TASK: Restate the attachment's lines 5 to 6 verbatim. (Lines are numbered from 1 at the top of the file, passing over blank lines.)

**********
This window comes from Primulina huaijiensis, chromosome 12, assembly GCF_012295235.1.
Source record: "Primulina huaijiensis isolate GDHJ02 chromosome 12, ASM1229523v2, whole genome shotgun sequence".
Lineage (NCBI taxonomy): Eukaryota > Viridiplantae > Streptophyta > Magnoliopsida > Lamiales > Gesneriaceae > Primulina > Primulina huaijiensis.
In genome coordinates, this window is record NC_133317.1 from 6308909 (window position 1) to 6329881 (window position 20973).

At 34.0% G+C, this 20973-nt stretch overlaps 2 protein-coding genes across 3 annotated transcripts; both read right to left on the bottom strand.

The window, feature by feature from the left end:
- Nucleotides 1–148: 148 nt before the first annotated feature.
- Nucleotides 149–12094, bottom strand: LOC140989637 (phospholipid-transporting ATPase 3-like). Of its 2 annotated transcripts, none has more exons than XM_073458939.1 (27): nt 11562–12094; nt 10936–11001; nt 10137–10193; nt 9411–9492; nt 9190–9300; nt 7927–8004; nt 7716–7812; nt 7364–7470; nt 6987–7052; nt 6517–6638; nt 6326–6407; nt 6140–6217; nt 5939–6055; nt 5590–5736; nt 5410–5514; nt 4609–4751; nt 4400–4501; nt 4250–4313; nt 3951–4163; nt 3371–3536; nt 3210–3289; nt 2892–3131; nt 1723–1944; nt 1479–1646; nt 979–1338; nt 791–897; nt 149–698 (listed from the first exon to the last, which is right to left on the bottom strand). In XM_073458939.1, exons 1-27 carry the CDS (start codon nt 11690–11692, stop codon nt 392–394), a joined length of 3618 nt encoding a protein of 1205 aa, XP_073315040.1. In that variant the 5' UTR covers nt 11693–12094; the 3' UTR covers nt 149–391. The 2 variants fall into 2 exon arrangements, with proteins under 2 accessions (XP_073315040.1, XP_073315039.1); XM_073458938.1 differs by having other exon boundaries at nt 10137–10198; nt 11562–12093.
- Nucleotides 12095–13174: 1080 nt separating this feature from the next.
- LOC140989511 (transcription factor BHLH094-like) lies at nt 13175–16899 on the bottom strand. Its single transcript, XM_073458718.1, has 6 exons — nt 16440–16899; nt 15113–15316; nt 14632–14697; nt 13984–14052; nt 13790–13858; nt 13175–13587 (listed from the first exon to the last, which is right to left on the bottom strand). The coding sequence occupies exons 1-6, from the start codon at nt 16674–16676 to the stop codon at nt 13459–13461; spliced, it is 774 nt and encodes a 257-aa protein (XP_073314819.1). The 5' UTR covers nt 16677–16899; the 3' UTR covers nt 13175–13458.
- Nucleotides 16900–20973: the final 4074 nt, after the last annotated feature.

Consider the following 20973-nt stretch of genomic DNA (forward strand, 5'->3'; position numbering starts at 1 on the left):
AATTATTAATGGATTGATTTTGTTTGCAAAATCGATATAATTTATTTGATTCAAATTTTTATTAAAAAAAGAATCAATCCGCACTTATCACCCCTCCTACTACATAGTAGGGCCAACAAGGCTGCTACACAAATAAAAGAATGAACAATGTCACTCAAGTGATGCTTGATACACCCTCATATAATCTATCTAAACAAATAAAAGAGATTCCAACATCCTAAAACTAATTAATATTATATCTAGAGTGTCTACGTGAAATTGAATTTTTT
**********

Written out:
At 34.0% G+C, this 20973-nt stretch overlaps 2 protein-coding genes across 3 annotated transcripts; both read right to left on the bottom strand.

The window, feature by feature from the left end: